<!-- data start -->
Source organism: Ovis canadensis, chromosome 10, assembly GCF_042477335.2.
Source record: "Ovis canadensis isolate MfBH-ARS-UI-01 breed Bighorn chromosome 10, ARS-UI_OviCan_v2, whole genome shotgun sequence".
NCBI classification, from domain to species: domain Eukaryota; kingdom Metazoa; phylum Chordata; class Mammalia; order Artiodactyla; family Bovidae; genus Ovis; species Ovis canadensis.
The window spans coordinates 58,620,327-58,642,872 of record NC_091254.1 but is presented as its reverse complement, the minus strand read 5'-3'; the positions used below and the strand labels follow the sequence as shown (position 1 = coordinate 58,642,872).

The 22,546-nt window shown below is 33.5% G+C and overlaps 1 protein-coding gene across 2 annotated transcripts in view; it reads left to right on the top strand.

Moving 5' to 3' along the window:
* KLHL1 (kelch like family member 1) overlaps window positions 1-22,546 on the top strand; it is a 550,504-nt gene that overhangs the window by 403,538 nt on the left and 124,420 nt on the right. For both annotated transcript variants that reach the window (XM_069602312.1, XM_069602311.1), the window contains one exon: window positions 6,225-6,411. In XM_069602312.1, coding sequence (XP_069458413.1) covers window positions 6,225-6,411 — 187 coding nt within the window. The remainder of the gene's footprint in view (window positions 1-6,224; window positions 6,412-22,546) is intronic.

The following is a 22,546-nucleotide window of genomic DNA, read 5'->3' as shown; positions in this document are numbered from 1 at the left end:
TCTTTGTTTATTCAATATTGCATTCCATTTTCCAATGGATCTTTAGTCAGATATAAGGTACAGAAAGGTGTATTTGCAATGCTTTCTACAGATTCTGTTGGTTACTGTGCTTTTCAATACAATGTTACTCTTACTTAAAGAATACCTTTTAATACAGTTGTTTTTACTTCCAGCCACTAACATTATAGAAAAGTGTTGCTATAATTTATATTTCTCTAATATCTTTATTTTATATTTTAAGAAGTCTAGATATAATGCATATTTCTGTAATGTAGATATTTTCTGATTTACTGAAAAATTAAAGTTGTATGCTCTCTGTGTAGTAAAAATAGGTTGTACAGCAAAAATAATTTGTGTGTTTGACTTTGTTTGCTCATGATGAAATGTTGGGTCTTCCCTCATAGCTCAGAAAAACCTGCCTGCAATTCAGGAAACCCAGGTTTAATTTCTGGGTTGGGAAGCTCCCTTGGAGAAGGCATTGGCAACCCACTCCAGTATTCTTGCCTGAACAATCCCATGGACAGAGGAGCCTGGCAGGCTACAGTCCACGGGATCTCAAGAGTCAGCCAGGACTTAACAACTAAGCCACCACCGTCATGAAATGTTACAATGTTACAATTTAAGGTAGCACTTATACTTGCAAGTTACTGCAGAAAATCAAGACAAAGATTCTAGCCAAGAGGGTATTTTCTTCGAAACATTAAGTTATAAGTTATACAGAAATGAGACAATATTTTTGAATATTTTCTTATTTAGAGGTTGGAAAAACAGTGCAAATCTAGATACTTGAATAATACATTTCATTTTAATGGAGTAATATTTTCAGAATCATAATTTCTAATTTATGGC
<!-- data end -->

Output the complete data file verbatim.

Source organism: Ovis canadensis, chromosome 10, assembly GCF_042477335.2.
Source record: "Ovis canadensis isolate MfBH-ARS-UI-01 breed Bighorn chromosome 10, ARS-UI_OviCan_v2, whole genome shotgun sequence".
NCBI classification, from domain to species: domain Eukaryota; kingdom Metazoa; phylum Chordata; class Mammalia; order Artiodactyla; family Bovidae; genus Ovis; species Ovis canadensis.
The window spans coordinates 58,620,327-58,642,872 of record NC_091254.1 but is presented as its reverse complement, the minus strand read 5'-3'; the positions used below and the strand labels follow the sequence as shown (position 1 = coordinate 58,642,872).

The 22,546-nt window shown below is 33.5% G+C and overlaps 1 protein-coding gene across 2 annotated transcripts in view; it reads left to right on the top strand.

Moving 5' to 3' along the window:
* KLHL1 (kelch like family member 1) overlaps window positions 1-22,546 on the top strand; it is a 550,504-nt gene that overhangs the window by 403,538 nt on the left and 124,420 nt on the right. For both annotated transcript variants that reach the window (XM_069602312.1, XM_069602311.1), the window contains one exon: window positions 6,225-6,411. In XM_069602312.1, coding sequence (XP_069458413.1) covers window positions 6,225-6,411 — 187 coding nt within the window. The remainder of the gene's footprint in view (window positions 1-6,224; window positions 6,412-22,546) is intronic.

The following is a 22,546-nucleotide window of genomic DNA, read 5'->3' as shown; positions in this document are numbered from 1 at the left end:
TCTTTGTTTATTCAATATTGCATTCCATTTTCCAATGGATCTTTAGTCAGATATAAGGTACAGAAAGGTGTATTTGCAATGCTTTCTACAGATTCTGTTGGTTACTGTGCTTTTCAATACAATGTTACTCTTACTTAAAGAATACCTTTTAATACAGTTGTTTTTACTTCCAGCCACTAACATTATAGAAAAGTGTTGCTATAATTTATATTTCTCTAATATCTTTATTTTATATTTTAAGAAGTCTAGATATAATGCATATTTCTGTAATGTAGATATTTTCTGATTTACTGAAAAATTAAAGTTGTATGCTCTCTGTGTAGTAAAAATAGGTTGTACAGCAAAAATAATTTGTGTGTTTGACTTTGTTTGCTCATGATGAAATGTTGGGTCTTCCCTCATAGCTCAGAAAAACCTGCCTGCAATTCAGGAAACCCAGGTTTAATTTCTGGGTTGGGAAGCTCCCTTGGAGAAGGCATTGGCAACCCACTCCAGTATTCTTGCCTGAACAATCCCATGGACAGAGGAGCCTGGCAGGCTACAGTCCACGGGATCTCAAGAGTCAGCCAGGACTTAACAACTAAGCCACCACCGTCATGAAATGTTACAATGTTACAATTTAAGGTAGCACTTATACTTGCAAGTTACTGCAGAAAATCAAGACAAAGATTCTAGCCAAGAGGGTATTTTCTTCGAAACATTAAGTTATAAGTTATACAGAAATGAGACAATATTTTTGAATATTTTCTTATTTAGAGGTTGGAAAAACAGTGCAAATCTAGATACTTGAATAATACATTTCATTTTAATGGAGTAATATTTTCAGAATCATAATTTCTAATTTATGGC